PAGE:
Warehouse Safety Sensor Systems: Which Fits Your Needs?
Automated safety sensors warn pedestrians and forklift drivers to help prevent collisions, but which is right for you?
Safety is a major issue in most industrial environments – especially those where industrial traffic like forklifts, AGV’s and other vehicles mingle with workers on foot. There are just too many ways people can get hurt; too many chances for things to suddenly go wrong. That’s why including some automated safety sensor systems in a facility can make a life and death difference on a day-to-day basis.
Safety sensors come in many varieties and serve varied functions from detecting warm bodies to reacting to mass proximity. They detect motion, infrared light wavelengths, heat signals and more. But how do you know which system you need?
Define the danger first
As you make your list of possible improvements, you will begin to see what devices will best correct the danger potential, such as safety gates, flashing lights, and sensors. You can then look into the effectiveness and cost of such enhancements, and, the potential cost of not making a change.
Sensors just make sense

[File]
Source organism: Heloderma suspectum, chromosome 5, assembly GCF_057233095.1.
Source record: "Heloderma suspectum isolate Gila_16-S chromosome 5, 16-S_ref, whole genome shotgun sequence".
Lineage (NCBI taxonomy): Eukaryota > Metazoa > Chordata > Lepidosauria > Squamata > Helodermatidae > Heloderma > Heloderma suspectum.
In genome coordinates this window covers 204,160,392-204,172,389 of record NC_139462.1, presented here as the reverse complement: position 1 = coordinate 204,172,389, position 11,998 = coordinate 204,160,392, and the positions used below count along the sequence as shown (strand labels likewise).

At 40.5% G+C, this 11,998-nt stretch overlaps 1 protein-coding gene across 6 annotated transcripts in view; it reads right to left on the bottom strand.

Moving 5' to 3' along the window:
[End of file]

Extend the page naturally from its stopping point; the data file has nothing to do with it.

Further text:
Sensors take safety and make it an active process rather than passive such as using mirrors, tape, and other measures. With sensors detecting the potential for danger, there is an active response such as gates closing, lights flashing or sirens going off – and it all happens automatically.
Rack aisle anti-collision systems
Dock door systems
Traffic intersection protection
Is your safety program effective?
No matter how many sensors you have or bright lights flashing, safety will not improve unless your safety systems make sense, are consistent in how they are set up, and appropriate signage is in place. Even then, you should follow up with regular safety training for all employees and visitors. The people in your plant need to know what all those sensors are trying to tell them.
Scott Stone is Cisco-Eagle's Vice President of Marketing with more than thirty years of experience in material handling, warehousing and industrial operations. His work is published in multiple industry journals an websites on a variety of warehousing topics. He writes about automation, warehousing, safety, manufacturing and other areas of concern for industrial operations and those who operate them.